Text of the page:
Popularity can kill.
The legal heat on AOL could increase considerably. Attorneys general from 19 states, who previously joined together to force AOL to alter the way it implemented its pricing change, are likely to become involved in this issue as well, James Haney, spokesman for the Wisconsin Attorney General's office, said today.
Busy signals have skyrocketed since December when AOL introduced its new unlimited $19.95 a month access plan. AOL users in three states have filed class-action suits against the company.
Today, David Gang, vice president of product and marketing, laboring with just three hours of sleep due to this crisis, said AOL understands how serious the issue is, and is working on the problem around the clock.
"Obviously, it's horrible for our business, horrible for our members. I want to make it better." But, he added, "what's lost in all the publicity is we have 10 million successful connections every day."
Some members, frustrated by continual busy signals when they try to log onto the "world's most popular Internet online service," as AOL calls itself, filed the suits this week, claiming AOL is not providing the services they promised.
Either AOL was unprepared for increased usage when it introduced the plan, or it miscalculated just how much its service would grow--from 7 million to 7.5 million in just a few months.
For now, AOL is saying it will win the class-action suits. But legal experts say the cases are far from open and shut. There are merits on both sides, said Jeff Neuburger, an attorney specializing in technology with Brown Raysman Millstein Felder & Steiner.
Neuberger added that no matter what happens on the legal front, the publicity is going to sting. "They're facing a very competitive environment right now," he said. "It's just another problem to deal with."
The problem of user frustration smarts, too. While some users are sympathetic about AOL's dilemma--being so popular that people are virtually lining up to get in--others look at the repeated busy signals as a last straw and they're bailing.
"What is the point of paying and not being able to connect?" wrote one user on an Internet bulletin board. "I am NOT recommending AOL to anyone and I shall be disconnecting my AOL account soon. I have been with AOL for 4 years but their services are going downhill!!!!"
AOL has weathered other crises, including an 18-hour outage in August and legal action over past billing practices. That means this latest issue has to be viewed within that bigger context: Users who have been willing to put up with a few snags may have reached their personal breaking point, according to Kate Delhagen, an analyst who covers AOL for Forrester Research.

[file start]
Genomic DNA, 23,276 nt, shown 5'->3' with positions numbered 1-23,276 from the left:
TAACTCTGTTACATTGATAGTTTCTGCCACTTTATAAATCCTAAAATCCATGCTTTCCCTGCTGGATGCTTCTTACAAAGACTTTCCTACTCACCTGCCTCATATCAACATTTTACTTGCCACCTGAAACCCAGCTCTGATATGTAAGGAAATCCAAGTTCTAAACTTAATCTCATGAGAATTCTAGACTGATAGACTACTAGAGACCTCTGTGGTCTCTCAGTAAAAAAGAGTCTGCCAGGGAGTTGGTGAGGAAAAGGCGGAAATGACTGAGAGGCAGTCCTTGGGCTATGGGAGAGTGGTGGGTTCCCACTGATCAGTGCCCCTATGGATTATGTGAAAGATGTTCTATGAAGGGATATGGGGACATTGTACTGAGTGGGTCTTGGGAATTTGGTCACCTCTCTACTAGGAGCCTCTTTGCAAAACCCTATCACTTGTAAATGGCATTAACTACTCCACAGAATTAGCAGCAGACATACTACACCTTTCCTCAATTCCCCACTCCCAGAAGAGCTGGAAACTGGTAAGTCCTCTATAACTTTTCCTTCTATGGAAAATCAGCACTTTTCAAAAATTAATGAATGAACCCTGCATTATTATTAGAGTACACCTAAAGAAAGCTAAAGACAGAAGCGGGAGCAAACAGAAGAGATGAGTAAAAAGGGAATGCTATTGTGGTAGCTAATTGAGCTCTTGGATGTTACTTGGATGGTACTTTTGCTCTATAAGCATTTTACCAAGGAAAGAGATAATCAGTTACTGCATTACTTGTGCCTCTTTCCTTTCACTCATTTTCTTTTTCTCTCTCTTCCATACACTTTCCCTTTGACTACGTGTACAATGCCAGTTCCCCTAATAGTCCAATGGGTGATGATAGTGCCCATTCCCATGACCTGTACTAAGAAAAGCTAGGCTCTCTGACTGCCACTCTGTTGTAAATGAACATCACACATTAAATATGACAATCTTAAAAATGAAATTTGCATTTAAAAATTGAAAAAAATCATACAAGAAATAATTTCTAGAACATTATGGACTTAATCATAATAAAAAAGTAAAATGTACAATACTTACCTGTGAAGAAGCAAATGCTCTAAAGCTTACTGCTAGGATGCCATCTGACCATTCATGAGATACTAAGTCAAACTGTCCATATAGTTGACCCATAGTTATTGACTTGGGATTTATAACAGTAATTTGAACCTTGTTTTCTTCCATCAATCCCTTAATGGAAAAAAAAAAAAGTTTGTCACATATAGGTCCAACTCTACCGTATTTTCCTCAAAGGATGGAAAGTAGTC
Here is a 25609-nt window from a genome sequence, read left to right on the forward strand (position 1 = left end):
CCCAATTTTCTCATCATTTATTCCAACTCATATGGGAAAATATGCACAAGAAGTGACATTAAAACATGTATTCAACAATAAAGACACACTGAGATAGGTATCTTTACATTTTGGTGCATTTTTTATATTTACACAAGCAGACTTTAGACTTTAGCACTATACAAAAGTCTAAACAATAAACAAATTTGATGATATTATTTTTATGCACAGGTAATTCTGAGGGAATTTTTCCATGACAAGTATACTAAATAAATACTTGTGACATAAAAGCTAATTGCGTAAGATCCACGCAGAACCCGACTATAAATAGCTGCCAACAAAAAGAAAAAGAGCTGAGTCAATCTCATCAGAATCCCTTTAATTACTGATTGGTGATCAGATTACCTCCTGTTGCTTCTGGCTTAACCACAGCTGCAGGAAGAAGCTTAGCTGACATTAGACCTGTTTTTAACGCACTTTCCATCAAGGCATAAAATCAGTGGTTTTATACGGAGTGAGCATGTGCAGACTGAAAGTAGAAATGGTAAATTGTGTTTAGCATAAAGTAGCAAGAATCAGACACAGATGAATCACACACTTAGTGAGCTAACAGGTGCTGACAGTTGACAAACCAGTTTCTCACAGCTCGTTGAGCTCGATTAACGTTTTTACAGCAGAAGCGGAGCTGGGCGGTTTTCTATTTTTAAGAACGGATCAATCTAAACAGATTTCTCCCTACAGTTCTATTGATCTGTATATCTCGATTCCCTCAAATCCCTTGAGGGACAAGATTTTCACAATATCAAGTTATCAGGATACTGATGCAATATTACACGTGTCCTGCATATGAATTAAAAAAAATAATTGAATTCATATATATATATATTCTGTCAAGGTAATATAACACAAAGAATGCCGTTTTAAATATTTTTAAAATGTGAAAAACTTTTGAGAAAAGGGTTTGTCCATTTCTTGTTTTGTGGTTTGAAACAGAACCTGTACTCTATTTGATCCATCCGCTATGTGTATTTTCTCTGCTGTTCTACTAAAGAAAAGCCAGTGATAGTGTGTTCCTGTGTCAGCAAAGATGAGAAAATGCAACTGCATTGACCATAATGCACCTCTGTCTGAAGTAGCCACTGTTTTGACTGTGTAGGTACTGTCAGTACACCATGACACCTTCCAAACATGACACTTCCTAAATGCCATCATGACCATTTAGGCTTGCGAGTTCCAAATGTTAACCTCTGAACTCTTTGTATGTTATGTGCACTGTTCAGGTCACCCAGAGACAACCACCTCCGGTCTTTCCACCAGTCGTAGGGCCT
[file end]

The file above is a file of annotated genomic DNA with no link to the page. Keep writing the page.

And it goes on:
"They're at risk for a real backlash," she said. "These are people who have been hurt before. [For many,] this is the last straw. This is repeated denial of service. [AOL] collects money whether you connect to the network or not."
Up until yesterday, AOL's standard response was to point to the $250 million that it's spending to increase network capacity. AOL is adding 30,000 modems a month through June to give more people access to the network. AOL's goal is to allow 400,000 simultaneous users by July 1. Right now, AOL's system allows 250,000 of its 7.5 million members to log on at the same time.
But saying they're adding more capacity just isn't enough anymore, Delhagan said. "This isn't about saying, 'We're working on it, we're working on it.' This could really hurt them."
"There's more and more effort going into this every day," AOL's Gang said. "There are a lot of things we're doing which I can't tell you about today."
Busy signals used to be a fairly common occurrence back in the old days. AOL was just an online service and most customers were early adopters who were willing to deal with the bugs and problems in exchange for the opportunity to check out the new online world.
AOL has been able to dramatically improve its performance over the years to a point where few people were getting busy signals and there were far fewer disconnections during sessions. But when it went to flat-rate pricing in December, that changed. There still have been fewer disconnections, but users coming online in record numbers and staying there longer have overwhelmed the system.
Today's users are not as forgiving as yesterday's. Many not only use the Internet and AOL for entertainment but also for business. So when trouble hits, they know they have alternatives.
Other online services sitting in the shadow of the giant AOL are aware of that. "It's a big deal, and if I were a small ISP, I would jump right on this opportunity," Delhagen said.
The customers seem to be coming of their own accord. Prodigy, for instance, the smallest of the online services, reports a 400 percent increase over the last two weeks.
"Our advertising for '97 kicked in in January," said Prodigy's Mike Darcy. "But we're also receiving anecdotal evidence that a lot are coming on board because they're having problems accessing other services, one of them being AOL."